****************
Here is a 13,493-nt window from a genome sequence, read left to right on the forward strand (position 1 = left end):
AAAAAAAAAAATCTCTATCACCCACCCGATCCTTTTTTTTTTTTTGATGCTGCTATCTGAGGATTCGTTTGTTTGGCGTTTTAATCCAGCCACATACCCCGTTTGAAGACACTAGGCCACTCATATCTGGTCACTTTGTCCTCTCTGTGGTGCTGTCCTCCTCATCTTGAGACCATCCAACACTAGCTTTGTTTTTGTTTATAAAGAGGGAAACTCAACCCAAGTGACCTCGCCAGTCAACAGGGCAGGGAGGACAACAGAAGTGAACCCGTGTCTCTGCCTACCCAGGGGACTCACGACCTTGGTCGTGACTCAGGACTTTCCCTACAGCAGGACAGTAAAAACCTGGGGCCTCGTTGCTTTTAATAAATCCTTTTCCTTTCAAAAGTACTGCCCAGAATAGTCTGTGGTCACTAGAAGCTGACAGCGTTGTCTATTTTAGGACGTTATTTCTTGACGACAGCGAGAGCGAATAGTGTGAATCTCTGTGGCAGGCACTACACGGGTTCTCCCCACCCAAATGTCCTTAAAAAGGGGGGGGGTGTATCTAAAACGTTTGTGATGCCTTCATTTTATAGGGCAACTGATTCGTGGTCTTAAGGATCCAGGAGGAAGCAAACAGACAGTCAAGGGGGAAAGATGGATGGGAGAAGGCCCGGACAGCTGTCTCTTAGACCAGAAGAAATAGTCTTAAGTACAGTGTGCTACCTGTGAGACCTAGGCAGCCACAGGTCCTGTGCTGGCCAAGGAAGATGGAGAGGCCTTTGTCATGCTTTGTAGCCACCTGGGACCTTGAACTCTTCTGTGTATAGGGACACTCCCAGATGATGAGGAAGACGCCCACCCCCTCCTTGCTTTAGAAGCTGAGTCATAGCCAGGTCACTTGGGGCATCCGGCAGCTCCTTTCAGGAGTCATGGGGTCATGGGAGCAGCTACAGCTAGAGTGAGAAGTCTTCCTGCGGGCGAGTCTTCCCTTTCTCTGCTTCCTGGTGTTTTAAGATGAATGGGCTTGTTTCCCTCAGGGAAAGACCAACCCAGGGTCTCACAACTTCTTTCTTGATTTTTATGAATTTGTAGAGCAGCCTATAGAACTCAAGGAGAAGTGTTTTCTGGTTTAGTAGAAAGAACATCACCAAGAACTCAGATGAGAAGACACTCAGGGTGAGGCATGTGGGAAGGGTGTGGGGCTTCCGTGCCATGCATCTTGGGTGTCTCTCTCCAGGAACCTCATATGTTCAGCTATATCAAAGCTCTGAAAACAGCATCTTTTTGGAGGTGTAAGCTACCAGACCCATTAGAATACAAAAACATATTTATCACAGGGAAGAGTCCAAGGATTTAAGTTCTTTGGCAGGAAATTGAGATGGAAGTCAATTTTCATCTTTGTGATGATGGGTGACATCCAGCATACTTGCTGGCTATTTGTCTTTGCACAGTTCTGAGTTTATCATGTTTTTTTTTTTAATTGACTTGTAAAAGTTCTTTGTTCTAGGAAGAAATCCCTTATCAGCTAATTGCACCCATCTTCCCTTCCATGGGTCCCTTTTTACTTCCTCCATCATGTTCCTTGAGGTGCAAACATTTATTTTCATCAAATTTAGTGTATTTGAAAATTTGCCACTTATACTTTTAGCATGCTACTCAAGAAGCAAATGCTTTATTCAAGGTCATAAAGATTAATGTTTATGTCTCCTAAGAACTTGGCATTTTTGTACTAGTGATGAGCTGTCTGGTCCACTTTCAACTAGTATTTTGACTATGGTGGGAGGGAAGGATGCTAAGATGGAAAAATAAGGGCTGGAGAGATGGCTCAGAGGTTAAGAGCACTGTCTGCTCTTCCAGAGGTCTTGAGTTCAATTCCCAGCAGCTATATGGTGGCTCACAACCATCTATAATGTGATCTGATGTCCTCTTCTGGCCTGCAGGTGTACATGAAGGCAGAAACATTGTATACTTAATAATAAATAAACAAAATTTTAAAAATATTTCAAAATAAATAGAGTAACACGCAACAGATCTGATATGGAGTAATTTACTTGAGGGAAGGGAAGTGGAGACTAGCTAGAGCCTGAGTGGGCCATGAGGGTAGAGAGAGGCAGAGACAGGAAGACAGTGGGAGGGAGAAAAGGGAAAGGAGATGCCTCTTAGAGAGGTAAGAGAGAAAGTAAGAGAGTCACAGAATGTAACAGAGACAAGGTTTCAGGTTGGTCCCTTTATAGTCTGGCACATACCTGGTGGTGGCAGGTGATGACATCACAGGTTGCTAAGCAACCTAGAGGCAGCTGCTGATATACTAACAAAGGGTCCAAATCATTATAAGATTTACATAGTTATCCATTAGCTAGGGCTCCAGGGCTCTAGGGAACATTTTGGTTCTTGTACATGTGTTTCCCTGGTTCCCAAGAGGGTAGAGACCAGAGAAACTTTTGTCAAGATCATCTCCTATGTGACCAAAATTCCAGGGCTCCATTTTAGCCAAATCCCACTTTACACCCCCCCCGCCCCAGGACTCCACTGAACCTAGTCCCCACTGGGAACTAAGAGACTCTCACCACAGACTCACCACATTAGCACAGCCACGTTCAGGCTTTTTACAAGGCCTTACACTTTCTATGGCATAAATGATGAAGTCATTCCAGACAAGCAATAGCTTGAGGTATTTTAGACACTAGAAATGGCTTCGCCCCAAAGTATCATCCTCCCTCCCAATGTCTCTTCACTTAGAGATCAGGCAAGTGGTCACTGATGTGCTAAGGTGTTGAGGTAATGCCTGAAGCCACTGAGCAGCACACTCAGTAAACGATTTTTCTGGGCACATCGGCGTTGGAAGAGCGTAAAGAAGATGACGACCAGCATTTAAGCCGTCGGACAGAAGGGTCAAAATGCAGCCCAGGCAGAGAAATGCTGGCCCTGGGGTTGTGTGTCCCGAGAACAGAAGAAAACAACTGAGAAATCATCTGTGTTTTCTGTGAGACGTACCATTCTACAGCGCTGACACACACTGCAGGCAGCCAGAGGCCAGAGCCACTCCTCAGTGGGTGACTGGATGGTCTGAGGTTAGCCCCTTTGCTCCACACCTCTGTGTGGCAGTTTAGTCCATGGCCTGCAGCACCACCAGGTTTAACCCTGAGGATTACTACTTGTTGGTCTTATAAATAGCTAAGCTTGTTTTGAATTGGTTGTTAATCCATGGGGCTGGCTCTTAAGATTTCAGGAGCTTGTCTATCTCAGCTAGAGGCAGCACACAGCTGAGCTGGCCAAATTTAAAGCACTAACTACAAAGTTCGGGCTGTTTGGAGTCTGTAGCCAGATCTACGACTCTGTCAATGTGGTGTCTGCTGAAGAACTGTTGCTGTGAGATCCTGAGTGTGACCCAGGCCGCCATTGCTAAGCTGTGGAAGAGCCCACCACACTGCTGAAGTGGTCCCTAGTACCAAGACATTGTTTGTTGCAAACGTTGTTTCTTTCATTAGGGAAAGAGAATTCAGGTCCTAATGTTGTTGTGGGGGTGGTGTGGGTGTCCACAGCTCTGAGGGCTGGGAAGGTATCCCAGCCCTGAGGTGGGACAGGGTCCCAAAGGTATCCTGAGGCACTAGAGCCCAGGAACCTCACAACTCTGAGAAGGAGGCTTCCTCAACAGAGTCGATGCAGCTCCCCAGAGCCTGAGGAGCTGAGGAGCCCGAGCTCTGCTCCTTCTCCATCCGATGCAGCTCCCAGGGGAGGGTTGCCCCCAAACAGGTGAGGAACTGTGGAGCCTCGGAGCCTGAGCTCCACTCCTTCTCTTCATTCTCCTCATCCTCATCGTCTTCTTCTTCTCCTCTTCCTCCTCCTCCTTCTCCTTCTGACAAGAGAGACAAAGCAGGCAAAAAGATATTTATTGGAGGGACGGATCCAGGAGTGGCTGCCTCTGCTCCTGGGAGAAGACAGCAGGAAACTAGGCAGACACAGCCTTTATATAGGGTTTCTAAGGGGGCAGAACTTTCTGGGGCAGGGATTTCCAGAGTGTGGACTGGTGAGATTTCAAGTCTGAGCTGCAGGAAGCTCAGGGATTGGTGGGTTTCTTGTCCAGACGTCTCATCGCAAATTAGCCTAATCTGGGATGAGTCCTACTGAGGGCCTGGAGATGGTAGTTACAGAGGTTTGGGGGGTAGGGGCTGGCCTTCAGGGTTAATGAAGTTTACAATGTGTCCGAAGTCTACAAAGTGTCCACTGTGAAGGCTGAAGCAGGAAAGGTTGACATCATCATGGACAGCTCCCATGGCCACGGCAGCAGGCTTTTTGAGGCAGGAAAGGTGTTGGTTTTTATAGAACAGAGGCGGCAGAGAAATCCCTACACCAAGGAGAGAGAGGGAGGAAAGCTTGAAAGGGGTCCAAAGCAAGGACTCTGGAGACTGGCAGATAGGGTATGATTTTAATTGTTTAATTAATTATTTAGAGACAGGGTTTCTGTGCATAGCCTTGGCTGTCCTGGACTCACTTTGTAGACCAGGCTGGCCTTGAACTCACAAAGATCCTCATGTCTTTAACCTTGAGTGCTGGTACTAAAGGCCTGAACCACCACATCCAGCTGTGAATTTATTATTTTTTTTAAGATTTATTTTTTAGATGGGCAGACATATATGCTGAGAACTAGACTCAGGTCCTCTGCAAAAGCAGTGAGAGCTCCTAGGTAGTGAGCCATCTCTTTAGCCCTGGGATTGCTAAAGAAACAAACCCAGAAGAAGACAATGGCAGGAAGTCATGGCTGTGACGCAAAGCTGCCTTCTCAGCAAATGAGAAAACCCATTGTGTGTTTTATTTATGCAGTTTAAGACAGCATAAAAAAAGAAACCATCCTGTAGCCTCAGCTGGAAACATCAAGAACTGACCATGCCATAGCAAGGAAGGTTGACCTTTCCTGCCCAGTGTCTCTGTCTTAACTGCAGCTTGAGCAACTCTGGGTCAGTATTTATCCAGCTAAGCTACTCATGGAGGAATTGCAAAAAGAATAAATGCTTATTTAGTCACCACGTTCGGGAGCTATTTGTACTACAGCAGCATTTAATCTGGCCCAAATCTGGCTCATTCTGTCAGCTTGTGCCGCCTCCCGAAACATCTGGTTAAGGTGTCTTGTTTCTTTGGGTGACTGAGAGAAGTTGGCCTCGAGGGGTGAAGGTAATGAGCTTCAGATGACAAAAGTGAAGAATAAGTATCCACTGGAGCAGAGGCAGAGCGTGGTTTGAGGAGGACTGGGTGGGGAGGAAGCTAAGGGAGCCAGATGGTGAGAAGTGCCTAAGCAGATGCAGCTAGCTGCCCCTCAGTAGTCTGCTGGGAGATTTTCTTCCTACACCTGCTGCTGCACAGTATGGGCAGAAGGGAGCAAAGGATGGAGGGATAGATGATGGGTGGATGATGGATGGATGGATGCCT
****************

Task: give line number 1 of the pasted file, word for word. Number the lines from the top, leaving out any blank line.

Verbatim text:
Here is a 13,493-nt window from a genome sequence, read left to right on the forward strand (position 1 = left end):